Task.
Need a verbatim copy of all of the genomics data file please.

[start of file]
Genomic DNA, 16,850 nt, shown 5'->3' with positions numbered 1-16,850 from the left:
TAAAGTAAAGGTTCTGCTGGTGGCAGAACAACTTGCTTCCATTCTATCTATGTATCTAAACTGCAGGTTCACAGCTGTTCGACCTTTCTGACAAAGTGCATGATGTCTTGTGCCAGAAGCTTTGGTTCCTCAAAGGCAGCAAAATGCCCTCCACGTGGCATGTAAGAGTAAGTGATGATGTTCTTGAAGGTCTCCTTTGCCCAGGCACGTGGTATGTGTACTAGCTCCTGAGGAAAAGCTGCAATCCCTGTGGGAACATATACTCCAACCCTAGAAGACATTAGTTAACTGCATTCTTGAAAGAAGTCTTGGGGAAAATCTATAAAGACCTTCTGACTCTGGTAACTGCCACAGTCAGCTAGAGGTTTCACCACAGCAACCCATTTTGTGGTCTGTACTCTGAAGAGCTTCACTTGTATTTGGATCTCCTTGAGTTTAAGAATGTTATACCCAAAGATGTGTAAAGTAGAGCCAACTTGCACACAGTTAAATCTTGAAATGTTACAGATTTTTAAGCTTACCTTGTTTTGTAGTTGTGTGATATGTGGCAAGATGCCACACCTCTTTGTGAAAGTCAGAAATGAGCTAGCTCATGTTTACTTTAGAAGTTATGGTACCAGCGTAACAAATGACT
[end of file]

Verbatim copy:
Genomic DNA, 16,850 nt, shown 5'->3' with positions numbered 1-16,850 from the left:
TAAAGTAAAGGTTCTGCTGGTGGCAGAACAACTTGCTTCCATTCTATCTATGTATCTAAACTGCAGGTTCACAGCTGTTCGACCTTTCTGACAAAGTGCATGATGTCTTGTGCCAGAAGCTTTGGTTCCTCAAAGGCAGCAAAATGCCCTCCACGTGGCATGTAAGAGTAAGTGATGATGTTCTTGAAGGTCTCCTTTGCCCAGGCACGTGGTATGTGTACTAGCTCCTGAGGAAAAGCTGCAATCCCTGTGGGAACATATACTCCAACCCTAGAAGACATTAGTTAACTGCATTCTTGAAAGAAGTCTTGGGGAAAATCTATAAAGACCTTCTGACTCTGGTAACTGCCACAGTCAGCTAGAGGTTTCACCACAGCAACCCATTTTGTGGTCTGTACTCTGAAGAGCTTCACTTGTATTTGGATCTCCTTGAGTTTAAGAATGTTATACCCAAAGATGTGTAAAGTAGAGCCAACTTGCACACAGTTAAATCTTGAAATGTTACAGATTTTTAAGCTTACCTTGTTTTGTAGTTGTGTGATATGTGGCAAGATGCCACACCTCTTTGTGAAAGTCAGAAATGAGCTAGCTCATGTTTACTTTAGAAGTTATGGTACCAGCGTAACAAATGACT